It seems incorrect for the commissioner to pick and choose what records will count and what ones won’t count for those players caught drugging. If one player is to be barred from winning the batting title because of a drug suspension, then all players known to be users of performance enhancing drugs should be forbidden to win any such title in batting, pitching or fielding performances. The MLB rules must be changed to reflect this so that it is a known part of any suspension punishment for drug use.
Now, the Positives
These mistakes of judgment and execution during the MLB season were countered by numerous excellent achievements that serve as balance against the minuses of the year.
There were two men in particular who stood well above all others this year —- one in each league.
First there is Miguel Cabrera, the Detroit Tigers’ slugger, who is no relation to Melky Cabrera. Unlike many a prima donna pro athlete, Miguel Cabrera easily moved from being the first baseman to becoming the Tigers’ third baseman because the team acquired Prince Fielder, who can’t play anywhere but first base.
While getting used to third base, Cabrera kept hitting the baseball like no other player in the American League as he became the first man in the major leagues to win a Triple Crown in 45 years. The Red Sox’ Carl Yastrzemski won the AL Triple Crown in 1967.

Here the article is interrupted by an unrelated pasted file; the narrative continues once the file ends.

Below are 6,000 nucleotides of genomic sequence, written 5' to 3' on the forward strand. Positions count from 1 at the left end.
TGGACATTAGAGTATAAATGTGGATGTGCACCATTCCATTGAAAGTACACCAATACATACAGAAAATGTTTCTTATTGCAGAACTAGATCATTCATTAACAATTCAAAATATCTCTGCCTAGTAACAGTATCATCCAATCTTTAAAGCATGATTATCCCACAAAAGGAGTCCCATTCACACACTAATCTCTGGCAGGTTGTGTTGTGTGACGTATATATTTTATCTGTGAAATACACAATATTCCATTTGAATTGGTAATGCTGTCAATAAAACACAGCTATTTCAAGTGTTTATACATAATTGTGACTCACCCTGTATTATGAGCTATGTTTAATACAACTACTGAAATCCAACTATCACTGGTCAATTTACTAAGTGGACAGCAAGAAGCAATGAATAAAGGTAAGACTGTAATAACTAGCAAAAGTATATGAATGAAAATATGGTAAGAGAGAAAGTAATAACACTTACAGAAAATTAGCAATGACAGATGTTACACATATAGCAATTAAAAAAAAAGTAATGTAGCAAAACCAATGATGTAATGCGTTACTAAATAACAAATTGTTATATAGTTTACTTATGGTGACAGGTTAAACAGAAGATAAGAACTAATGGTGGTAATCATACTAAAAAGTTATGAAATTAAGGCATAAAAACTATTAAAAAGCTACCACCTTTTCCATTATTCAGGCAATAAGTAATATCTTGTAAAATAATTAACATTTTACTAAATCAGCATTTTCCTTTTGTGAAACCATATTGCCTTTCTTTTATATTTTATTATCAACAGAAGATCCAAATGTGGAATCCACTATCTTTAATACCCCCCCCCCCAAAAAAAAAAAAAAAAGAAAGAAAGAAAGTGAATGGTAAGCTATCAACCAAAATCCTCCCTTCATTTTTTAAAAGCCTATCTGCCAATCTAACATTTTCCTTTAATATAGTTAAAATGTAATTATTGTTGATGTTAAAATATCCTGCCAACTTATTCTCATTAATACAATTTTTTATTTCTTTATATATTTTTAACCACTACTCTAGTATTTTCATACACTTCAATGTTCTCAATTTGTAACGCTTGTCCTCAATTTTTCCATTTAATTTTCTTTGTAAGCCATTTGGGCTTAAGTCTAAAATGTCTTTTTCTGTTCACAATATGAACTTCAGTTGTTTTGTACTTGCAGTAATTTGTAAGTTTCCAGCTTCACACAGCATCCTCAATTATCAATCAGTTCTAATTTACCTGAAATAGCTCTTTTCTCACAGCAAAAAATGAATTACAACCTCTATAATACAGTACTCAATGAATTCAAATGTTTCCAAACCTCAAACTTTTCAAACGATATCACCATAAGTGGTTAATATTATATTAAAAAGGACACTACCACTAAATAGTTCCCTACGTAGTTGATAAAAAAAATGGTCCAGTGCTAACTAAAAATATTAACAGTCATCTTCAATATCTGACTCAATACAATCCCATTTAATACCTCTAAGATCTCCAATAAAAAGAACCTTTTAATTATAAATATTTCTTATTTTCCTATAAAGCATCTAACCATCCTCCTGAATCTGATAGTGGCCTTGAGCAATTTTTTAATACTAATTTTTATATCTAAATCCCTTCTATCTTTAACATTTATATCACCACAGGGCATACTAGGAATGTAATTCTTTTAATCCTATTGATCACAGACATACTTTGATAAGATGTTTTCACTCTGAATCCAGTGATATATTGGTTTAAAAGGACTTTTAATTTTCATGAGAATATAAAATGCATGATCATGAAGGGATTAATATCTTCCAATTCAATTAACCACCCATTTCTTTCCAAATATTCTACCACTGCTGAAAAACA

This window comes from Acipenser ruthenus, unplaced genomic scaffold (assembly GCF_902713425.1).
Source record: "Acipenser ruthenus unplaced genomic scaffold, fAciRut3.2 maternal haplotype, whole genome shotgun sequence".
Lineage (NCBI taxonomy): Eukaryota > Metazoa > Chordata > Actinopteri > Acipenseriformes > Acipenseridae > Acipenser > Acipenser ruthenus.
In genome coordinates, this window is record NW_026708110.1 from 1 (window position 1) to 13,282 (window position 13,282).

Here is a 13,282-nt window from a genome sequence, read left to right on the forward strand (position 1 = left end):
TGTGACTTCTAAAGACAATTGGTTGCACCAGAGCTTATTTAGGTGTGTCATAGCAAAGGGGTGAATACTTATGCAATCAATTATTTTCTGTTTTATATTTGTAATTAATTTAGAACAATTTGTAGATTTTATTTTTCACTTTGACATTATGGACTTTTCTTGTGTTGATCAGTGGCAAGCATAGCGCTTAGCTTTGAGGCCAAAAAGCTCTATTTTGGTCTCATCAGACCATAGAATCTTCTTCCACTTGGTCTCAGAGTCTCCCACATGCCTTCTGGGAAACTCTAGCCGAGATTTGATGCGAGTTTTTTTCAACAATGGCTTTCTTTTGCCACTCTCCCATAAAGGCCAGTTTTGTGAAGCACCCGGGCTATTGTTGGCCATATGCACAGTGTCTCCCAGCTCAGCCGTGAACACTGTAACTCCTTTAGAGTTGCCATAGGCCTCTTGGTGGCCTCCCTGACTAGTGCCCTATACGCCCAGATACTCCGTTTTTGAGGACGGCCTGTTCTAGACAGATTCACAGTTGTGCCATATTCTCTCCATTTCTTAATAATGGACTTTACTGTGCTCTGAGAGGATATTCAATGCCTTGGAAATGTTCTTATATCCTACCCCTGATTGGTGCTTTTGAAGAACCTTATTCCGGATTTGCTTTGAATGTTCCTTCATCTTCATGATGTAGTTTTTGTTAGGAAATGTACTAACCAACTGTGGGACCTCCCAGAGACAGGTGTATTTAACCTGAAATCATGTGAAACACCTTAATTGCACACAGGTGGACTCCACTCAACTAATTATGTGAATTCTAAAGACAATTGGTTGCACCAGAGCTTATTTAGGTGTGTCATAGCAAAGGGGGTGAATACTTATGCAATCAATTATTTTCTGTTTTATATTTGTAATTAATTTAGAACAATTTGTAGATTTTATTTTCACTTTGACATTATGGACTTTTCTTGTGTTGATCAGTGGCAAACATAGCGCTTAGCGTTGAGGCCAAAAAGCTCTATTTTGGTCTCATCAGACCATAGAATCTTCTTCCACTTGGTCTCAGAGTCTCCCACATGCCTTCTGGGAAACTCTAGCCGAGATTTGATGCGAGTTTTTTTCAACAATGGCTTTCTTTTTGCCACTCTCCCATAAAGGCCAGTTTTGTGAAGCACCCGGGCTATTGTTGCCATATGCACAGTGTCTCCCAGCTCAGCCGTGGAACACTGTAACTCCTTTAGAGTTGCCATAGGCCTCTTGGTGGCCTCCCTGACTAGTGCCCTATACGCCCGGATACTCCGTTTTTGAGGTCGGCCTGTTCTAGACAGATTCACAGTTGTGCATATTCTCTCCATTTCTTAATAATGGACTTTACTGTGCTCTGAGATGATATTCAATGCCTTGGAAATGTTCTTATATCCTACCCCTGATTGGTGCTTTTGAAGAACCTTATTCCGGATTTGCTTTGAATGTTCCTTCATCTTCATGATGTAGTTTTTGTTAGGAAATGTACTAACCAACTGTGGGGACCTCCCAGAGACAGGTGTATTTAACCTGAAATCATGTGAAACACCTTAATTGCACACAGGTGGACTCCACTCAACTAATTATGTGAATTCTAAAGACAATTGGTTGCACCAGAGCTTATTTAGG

Cabrera took the trifecta with a batting average of .330, 139 runs batted in and 44 home runs.
The other player who stands above all others this year is the 37-year-old R.A. Dickey, who remade himself from a has-been fast ball pitcher into the only knuckleball pitcher in MLB. As a result, he became the first 20-game winner for the New York Mets in 22 years. This was not easy considering that the Mets went into a state of collapse in the second half of the season and had a poor season after a promising start.
But Dickey is far more than just a changed pitcher. He is a mountain climber who made it up Mount Kilimanjaro during the past off season to raise money for aid to those suffering from human trafficking. He is also an English lit scholar who might be a professor someday.
But most telling of his character, following years and years of keeping quiet about it, Dickey admitted in a memoir that he was sexually abused as a child. He has been speaking to children and adult groups about such abuse for months since his book was published.
Dickey has overcome much more than just a deteriorating fast ball to become one of the best pitchers in MLB in 2012.
Even with all of those mistakes and errors, bad calls and poor executive decisions, it was, overall, a good and interesting MLB season.
Gordon White served 43 years as a sports reporter for The New York Times. His email is email@example.com.